I am part of an amazing community of supportive, brilliant, strong women.
I communicate with them daily on all manner of topics – just in the last 48 hours we have discussed everything from socio-political topics like the plight of asylum seekers and the current state of the education system, to riding prams on escalators.
We’ve informed each other of new developments in vaccine production, provided links to interesting news articles and evaluated the requirements for labelling on food products. We’ve covered post natal depression, lamented about the unique challenges of parenting a child with special needs, talked about lady parts and played that highly controversial game ‘Is this a rash on my son’s back and should I be worried?’
We’ve also covered the important topics – Gosling vs Reynolds, beard or no beard, (shirt)? Magnum vs Ben and Jerry’s? (For the record the answer is almost unanimously Shirtless Ryan Gosling, slight stubble, holding a magnum.)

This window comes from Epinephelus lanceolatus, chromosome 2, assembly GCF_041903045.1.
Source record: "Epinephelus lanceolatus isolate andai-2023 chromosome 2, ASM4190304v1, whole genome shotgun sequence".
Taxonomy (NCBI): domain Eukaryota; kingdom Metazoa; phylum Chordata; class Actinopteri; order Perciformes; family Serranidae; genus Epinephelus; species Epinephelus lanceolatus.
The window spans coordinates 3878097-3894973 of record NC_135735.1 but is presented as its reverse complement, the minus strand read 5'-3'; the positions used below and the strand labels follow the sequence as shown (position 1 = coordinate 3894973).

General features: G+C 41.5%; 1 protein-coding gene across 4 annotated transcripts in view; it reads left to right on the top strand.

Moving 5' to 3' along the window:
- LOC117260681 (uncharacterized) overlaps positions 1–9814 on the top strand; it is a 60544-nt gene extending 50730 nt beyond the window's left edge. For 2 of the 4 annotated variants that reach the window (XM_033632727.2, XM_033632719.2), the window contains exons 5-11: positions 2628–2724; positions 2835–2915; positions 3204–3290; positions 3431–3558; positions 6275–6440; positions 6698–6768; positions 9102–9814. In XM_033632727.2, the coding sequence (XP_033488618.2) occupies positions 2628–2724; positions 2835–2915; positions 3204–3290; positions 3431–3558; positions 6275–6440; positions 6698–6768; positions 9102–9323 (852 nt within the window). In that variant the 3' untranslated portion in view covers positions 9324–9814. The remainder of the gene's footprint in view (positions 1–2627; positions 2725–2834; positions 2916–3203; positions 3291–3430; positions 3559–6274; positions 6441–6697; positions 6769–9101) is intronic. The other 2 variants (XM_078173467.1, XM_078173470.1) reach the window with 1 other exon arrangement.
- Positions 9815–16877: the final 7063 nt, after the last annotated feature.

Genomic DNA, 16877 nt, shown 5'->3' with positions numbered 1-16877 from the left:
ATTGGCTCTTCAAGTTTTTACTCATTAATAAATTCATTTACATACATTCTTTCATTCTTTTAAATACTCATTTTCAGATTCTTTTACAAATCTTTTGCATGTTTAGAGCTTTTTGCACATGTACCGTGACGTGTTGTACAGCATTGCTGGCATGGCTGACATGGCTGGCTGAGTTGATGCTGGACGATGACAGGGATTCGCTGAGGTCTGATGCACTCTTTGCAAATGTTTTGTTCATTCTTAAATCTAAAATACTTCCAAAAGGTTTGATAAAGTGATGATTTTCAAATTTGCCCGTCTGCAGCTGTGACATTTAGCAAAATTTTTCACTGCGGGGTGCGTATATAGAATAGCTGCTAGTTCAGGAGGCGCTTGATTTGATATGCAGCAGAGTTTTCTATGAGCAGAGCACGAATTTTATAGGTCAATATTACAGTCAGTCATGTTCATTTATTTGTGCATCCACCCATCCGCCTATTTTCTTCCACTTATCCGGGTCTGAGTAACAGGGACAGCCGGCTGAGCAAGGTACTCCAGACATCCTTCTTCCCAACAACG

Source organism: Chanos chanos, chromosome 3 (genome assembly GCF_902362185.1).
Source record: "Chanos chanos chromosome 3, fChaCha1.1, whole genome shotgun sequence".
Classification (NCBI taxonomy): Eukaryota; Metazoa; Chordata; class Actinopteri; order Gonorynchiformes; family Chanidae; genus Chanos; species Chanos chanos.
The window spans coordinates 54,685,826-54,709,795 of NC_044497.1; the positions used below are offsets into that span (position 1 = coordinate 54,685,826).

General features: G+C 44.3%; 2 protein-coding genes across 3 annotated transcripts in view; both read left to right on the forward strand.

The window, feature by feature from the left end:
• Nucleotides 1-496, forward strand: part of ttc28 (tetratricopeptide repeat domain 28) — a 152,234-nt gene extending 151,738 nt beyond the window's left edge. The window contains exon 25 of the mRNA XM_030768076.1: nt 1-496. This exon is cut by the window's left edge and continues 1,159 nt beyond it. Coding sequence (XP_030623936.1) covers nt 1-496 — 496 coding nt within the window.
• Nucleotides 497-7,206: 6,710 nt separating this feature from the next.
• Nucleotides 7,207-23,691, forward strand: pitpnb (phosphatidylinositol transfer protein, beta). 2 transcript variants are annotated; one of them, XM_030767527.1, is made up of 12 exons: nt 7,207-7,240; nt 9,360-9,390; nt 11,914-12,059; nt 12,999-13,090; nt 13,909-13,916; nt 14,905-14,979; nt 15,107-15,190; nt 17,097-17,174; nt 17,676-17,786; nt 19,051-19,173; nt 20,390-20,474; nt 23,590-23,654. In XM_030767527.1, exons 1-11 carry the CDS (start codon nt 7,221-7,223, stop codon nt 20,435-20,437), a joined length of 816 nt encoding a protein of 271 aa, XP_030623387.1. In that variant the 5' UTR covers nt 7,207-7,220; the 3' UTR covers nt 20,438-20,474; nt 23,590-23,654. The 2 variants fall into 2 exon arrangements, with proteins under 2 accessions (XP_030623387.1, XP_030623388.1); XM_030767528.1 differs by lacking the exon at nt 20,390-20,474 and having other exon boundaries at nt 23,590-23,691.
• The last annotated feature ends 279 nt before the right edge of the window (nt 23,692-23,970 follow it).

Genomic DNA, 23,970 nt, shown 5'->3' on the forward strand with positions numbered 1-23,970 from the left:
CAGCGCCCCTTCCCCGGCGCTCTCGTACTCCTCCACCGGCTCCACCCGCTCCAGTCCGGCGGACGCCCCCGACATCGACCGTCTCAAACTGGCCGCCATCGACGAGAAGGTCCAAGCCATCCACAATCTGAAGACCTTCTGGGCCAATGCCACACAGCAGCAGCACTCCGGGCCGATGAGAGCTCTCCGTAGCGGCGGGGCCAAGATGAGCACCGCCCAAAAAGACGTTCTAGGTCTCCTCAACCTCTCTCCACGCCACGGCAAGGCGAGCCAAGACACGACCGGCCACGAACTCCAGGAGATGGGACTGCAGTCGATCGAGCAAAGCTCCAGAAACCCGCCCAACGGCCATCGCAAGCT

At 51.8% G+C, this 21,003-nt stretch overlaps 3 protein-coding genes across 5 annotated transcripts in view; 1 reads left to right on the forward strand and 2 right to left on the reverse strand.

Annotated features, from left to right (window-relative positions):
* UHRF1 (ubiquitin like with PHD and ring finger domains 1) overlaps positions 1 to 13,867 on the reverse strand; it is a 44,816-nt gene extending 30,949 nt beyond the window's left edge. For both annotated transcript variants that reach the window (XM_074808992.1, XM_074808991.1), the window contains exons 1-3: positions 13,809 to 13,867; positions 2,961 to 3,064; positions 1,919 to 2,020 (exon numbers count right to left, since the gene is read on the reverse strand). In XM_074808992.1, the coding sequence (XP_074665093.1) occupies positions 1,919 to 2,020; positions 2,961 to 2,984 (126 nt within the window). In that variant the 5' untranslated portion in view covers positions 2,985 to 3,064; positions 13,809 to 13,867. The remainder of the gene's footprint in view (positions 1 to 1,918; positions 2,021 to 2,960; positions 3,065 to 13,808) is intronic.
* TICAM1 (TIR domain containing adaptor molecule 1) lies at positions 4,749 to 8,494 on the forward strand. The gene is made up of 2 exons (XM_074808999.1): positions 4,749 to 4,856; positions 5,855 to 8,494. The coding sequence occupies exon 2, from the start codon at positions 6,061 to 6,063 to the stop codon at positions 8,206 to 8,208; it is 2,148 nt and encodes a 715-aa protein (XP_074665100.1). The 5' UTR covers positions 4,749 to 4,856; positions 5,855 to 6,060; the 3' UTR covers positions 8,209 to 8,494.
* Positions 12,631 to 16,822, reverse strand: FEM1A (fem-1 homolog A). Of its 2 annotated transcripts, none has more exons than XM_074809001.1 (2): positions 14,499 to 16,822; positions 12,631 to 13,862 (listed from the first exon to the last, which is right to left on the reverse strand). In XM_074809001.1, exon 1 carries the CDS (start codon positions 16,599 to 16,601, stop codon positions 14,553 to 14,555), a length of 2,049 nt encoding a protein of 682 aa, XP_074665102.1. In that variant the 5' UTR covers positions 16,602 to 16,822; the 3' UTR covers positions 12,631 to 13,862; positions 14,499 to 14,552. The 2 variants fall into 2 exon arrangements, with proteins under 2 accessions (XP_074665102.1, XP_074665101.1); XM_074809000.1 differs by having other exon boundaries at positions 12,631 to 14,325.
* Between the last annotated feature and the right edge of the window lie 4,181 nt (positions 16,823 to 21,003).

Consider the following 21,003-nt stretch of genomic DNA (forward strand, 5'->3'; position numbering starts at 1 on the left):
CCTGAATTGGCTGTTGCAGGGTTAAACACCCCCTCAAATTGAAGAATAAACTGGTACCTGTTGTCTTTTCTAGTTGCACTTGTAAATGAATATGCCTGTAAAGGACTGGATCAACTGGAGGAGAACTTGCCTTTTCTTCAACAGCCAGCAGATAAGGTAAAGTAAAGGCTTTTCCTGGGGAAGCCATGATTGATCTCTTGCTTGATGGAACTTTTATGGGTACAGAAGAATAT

This community encapsulates women of all age groups and ethnic backgrounds, occupations and sexual orientation. There are members from all parts of the socioeconomic spectrum and of every political persuasion. Geographically our range is diverse too, despite the name of our group – I know of members ranging from the central coast to the beaches, to Melbourne and Singapore. We comprise a multitude of belief systems and parenting values, and we discuss them frequently and almost always respectfully.
In the past I have seen the immediate and complete compassion that human beings are capable of in this community. I have seen charity events organised, women who barely know each other reach out and deliver meals to injured or stressed mums, and Music compilations and care packages organised to cheer up someone we thought was having a rough time.
Most of this happens between mums that have never previously met.
But better than that in the last 48 hours in my community I have seen the power of women. How mothers can rally in defence of what they believe to be right.
You read on Wednesday a post on Mamamia about one of our members starting an “Indian” online mothers group but I believe that account missed a number of vital points and painted an incorrect picture of what happened.